Plans to build 15 new houses in a Herefordshire village have been approved, five-and-a-half years after they were first put forward. But concerns remain that some will be larger than what is needed locally.

Messrs Williams & Cass applied for outline permission in summer 2018 to develop a hectare of farmland next to Wellington graveyard, near the junction with the dualled section of the A49.

The spot, on the edge of the village’s conservation area, is earmarked for housing in its development plan.


Two two-bedroom and three three-bedroom “low-cost market” homes were proposed, to be sold to those with local connections “in the first instance”, along with four further three-bedroom and six four-bedroom houses for open market sale.

A previous scheme had already been approved for ten homes on the land, which included parking for the graveyard as its successor does not.

But then came the “moratorium” on new housebuilding in the catchment of the protected rivers Lugg and Wye, unless developments could prove they were “nutrient-neutral” – that is, would not add to water-borne pollution.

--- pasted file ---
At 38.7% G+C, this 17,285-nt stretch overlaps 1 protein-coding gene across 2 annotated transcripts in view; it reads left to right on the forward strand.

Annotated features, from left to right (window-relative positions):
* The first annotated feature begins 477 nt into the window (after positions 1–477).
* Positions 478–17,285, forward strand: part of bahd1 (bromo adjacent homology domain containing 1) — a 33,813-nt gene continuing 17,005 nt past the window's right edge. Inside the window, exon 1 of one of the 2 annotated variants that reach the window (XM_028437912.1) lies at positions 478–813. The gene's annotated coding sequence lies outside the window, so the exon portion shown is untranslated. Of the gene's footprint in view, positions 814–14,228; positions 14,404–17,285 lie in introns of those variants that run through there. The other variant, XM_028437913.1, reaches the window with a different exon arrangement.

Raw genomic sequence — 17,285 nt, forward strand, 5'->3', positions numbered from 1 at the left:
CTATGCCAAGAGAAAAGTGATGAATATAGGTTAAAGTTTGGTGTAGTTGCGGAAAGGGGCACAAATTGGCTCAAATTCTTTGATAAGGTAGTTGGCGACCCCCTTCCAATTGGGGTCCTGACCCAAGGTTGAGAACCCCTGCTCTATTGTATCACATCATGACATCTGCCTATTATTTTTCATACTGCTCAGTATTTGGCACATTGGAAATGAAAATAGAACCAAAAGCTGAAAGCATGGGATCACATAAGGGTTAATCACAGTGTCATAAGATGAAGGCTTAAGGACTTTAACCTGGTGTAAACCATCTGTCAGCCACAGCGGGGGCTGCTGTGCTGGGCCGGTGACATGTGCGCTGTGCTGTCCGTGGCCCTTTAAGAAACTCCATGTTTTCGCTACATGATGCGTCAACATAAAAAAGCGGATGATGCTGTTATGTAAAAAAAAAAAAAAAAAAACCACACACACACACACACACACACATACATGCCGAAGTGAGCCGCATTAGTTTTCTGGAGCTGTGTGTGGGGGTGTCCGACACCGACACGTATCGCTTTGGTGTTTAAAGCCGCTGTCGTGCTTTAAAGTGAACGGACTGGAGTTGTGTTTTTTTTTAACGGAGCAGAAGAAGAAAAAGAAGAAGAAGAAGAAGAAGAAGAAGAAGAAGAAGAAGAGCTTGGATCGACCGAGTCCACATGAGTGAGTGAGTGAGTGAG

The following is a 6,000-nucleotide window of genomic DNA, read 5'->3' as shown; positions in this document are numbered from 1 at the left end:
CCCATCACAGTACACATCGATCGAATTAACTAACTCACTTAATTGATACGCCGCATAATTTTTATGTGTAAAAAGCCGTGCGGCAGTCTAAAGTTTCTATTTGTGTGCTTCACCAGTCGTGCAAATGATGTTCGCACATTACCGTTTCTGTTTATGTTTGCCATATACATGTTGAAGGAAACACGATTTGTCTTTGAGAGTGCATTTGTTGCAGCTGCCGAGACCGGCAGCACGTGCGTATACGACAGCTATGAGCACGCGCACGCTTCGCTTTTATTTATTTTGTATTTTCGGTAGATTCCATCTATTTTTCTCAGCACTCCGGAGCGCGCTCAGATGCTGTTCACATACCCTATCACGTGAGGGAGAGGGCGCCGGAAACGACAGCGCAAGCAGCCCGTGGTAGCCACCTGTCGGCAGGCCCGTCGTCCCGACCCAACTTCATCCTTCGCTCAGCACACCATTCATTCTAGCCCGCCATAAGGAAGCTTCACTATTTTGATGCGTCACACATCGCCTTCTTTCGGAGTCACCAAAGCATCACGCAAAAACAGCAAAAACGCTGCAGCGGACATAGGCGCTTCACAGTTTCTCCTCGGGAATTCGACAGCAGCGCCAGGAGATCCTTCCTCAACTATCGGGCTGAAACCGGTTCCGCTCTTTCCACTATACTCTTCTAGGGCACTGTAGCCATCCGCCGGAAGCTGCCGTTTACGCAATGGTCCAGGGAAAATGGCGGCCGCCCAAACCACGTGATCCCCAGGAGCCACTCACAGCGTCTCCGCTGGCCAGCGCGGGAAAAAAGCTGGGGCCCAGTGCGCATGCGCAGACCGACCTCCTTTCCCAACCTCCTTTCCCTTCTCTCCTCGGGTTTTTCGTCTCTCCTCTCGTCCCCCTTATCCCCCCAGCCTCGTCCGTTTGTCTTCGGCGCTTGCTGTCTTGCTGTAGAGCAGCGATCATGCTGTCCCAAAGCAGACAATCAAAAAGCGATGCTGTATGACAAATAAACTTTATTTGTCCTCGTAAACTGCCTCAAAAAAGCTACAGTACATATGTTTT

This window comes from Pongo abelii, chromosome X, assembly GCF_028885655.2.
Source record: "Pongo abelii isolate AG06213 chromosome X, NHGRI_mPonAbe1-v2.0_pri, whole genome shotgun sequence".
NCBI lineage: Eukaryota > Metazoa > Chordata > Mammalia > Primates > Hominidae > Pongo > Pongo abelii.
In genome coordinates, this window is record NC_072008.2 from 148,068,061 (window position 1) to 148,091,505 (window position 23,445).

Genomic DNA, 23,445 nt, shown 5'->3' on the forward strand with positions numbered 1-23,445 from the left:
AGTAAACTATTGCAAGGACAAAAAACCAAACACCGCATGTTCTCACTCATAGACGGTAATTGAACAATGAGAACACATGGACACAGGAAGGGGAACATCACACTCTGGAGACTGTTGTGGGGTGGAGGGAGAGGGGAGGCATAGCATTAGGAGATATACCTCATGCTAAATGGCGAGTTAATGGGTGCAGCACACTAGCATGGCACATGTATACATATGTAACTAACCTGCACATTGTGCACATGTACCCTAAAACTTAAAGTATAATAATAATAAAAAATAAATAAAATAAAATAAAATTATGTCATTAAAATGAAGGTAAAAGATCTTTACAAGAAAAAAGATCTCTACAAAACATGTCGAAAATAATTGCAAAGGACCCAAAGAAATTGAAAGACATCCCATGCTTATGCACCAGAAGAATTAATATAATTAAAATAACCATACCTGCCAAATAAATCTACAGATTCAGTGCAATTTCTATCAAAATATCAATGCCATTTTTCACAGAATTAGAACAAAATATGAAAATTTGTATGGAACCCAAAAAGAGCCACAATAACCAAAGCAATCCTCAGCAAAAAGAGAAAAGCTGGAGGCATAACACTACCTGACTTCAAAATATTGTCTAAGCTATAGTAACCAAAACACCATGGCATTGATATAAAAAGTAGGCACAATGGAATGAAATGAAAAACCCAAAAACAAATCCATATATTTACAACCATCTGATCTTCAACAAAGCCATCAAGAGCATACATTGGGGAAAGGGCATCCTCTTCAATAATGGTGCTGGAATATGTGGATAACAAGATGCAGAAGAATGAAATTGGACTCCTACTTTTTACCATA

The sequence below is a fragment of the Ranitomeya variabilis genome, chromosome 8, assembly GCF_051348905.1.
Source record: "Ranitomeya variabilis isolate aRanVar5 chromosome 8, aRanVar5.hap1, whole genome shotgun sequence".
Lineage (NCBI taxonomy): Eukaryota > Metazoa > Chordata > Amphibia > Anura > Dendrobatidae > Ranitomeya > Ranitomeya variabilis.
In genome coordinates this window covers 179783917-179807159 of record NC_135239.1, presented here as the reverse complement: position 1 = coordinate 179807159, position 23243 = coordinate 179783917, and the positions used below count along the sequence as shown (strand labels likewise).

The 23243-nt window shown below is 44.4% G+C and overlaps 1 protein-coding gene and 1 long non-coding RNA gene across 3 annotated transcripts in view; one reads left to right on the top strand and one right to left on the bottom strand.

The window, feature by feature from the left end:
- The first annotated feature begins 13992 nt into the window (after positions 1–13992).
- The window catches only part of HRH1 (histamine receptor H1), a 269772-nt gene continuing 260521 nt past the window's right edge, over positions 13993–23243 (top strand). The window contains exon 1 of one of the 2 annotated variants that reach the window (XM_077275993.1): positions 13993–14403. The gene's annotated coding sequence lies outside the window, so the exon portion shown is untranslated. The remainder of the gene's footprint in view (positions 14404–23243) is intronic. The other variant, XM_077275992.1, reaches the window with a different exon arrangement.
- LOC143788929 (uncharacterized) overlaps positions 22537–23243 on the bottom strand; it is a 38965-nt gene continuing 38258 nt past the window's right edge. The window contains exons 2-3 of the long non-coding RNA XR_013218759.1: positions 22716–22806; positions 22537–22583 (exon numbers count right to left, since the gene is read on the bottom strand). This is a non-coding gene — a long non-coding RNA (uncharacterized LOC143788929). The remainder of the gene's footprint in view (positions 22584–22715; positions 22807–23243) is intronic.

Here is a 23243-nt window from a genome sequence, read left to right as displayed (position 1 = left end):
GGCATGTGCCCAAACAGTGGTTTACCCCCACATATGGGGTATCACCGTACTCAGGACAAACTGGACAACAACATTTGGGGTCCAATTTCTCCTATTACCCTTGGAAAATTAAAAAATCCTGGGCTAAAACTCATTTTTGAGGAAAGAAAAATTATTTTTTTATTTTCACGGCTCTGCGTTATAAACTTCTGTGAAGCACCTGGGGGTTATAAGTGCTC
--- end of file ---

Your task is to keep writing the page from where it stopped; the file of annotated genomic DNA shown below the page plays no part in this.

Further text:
This has now been overcome by the developer agreeing to buy “phosphate credits” from the council to offset the amount likely to be generated by the new estate.

Wellington parish council then reiterated its concerns about the potential increased risk of flooding the cemetery parking issue, and that the four-bedroom properties would not meet local need.

The parish council had asked the applicant and their agent to consider including bungalows in the scheme, “in order to provide a means for older residents in Wellington to downsize”, it added.

Planning officer Ollie Jones agreed to approve the proposal. But among the 22 conditions set is a requirement that the mix of house sizes should be “in general accord” with the Council’s latest housing needs assessment.

This, and a drainage scheme for the site, will form part of a later planning application setting out the details of the scheme.